Earlier this month Edward Snowden was the 29-year-old former technical assistant for Booz Allen Hamilton who worked on a contract for the CIA and the National Security Agency and uncovered one of the most frightening secrets of the agencies spying on internet users in the history of US security.
He worked at the NSA for four years as a employee for outside contractors assigned with their computer systems. Presently his whereabouts is unknown due to his recent whistleblowing over the US security agencies use of a internet programme that he claimed had direct access to search engines and social networking sites
Even in light of the recent publicity that’s naturally arisen from the use of PRISM spy programme,it’s been recently announced that the German Federal Intelligence Service (BND) is planning to invest €100 million to improve its online security monitoring programme.
Edward Snowden from the moment he decided to disclose numerous top-secret documents to the public was determined not to opt for the protection of anonymity. “I have no intention of hiding who I am because I know I have done nothing wrong,” he said.
Snowden ranks with other whistleblowers unhappy with the US Government’s growing worldwide power and influence alongside Daniel Ellsberg and Bradley Manning. Snowden is responsible for handing over material the NSA though, one of the world’s most secretive organisations.
Snowden has said that he believes he will “be made to suffer for my actions,” but adds, “I will be satisfied if the federation of secret law, unequal pardon and irresistible executive powers that rule the world that I love are revealed even for an instant.”
He is a man who is keen to avoid media publicly “I don’t want public attention because I don’t want the story to be about me. I want it to be about what the US government is doing.”
Despite possibly being demonised in the media, such was the fate of other whistle-blowers such as Julian Assange & Bradley Manning he remains hopeful his outing will not divert attention from the importance of disclosure. “I really want the focus to be on these documents and the debate which I hope this will trigger among citizens around the globe about what kind of world we want to live in.” He added: “My sole motive is to inform the public as to that which is done in their name and that which is done against them.”
Snowden had a comfortable life, which included a salary of roughly $200,000, a home in Hawaii, and good family that but was willing to take the risk in sacrificing this because he couldn’t find it in his conscience to allow the US government to destroy fundamental privacy and basic liberties for people around the world using the internet against the “massive surveillance machine they’re secretly building.”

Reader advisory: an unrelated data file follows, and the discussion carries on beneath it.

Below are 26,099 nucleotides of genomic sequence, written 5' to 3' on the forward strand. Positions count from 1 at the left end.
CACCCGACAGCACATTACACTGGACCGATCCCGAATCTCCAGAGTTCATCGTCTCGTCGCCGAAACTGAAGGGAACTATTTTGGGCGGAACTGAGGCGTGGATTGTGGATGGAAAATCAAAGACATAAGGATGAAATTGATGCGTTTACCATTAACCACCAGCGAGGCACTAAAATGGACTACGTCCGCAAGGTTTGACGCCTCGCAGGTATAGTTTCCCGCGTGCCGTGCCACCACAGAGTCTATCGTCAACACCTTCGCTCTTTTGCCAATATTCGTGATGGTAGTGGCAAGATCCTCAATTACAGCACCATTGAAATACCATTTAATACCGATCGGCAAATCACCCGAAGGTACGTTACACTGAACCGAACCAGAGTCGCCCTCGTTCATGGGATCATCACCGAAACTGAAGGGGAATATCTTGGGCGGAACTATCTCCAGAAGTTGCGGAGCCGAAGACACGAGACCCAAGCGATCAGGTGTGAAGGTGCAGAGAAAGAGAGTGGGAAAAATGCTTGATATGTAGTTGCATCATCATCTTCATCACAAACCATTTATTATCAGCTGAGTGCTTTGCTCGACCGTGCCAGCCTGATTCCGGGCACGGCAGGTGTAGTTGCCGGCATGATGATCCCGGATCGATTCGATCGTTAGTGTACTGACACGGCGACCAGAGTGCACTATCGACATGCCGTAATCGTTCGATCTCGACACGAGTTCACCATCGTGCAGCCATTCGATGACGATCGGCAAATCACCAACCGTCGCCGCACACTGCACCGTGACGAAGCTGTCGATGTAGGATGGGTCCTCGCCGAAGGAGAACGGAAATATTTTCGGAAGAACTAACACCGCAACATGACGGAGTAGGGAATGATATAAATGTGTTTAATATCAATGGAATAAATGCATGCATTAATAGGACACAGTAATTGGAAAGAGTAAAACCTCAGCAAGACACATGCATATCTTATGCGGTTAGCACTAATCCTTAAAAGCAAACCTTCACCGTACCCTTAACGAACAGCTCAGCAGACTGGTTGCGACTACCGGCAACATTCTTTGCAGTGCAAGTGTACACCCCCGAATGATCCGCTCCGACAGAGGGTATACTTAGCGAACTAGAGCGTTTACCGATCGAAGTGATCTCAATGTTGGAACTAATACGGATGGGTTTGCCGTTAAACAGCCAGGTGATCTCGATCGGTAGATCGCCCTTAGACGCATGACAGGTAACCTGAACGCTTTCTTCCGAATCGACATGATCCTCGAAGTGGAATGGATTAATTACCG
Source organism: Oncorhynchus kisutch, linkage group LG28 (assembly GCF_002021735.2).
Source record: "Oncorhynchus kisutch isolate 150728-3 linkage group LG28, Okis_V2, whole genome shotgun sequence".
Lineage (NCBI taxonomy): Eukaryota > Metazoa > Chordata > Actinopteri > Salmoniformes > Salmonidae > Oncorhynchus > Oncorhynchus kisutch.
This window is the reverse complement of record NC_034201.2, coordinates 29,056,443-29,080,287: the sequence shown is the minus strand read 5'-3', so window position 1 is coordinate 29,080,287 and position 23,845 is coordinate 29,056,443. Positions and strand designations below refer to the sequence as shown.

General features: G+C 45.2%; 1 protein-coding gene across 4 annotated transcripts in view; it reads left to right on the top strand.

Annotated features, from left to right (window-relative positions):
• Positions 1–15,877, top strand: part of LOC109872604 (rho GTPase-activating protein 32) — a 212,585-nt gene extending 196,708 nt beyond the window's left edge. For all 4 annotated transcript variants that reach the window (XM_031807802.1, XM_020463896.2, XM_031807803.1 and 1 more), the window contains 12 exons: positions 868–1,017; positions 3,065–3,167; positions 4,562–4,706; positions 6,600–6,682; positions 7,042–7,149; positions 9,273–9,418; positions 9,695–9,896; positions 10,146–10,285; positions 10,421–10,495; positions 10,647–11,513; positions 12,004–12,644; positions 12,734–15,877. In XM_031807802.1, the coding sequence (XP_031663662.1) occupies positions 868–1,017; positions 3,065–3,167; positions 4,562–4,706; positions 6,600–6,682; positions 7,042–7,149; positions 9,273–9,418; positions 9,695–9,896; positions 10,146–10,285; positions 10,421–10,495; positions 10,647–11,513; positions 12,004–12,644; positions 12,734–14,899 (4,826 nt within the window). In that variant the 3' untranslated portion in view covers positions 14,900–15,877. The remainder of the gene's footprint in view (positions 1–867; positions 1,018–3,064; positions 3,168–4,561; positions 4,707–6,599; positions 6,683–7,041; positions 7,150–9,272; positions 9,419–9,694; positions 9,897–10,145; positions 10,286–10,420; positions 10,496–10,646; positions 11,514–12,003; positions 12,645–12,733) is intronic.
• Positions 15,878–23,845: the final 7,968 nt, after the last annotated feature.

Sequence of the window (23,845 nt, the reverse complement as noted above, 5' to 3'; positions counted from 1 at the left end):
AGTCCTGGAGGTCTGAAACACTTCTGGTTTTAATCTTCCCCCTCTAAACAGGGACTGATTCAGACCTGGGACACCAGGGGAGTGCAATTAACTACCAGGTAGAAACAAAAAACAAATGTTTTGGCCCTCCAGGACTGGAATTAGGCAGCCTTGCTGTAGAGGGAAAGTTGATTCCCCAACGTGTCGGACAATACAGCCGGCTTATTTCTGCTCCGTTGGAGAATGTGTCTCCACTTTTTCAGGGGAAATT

Whilst working at the NSA office in Hawaii he copied the last set of documents he intended to disclose. He then advised his NSA supervisor that he needed to be away from work for “a couple of weeks” in order to receive treatment for epilepsy – a condition he experienced in the past.
He informed his girlfriend and family that he would be away for a few weeks, though he said that although vague about the reason it was not uncommon for someone in his security position to not be forthcoming in his movements.
On May 20, he boarded a flight to Hong Kong, where he has remained ever since. He chose the city because “they have a spirited commitment to free speech and the right of political dissent”, and because he believed that it was one of the few places in the world that both could and would resist the dictates of the US government.
In the three weeks since he arrived, he has been ensconced in a hotel room. “I’ve left the room maybe a total of three times during my entire stay,” he said. It is a plush hotel and, what with eating meals in his room too, he has run up big bills.He is deeply worried about being spied on. He lines the door of his hotel room with pillows to prevent eavesdropping. He puts a large red hood over his head and laptop when entering his passwords to prevent any hidden cameras from detecting them.
Though that may sound like paranoia to some, Snowden has good reason for such fears. He worked in the US intelligence world for almost a decade. He knows that the biggest and most secretive surveillance organisation in America, the NSA, along with the most powerful government on the planet, is looking for him.
He has evaluated his actions and believes he did the right thing in exposing the information and whilst companies and Government both in the US and the UK have been quick to deny the exact use of the PRISM Spy programme – Edward Snowden believes he is happy to have provided transparency.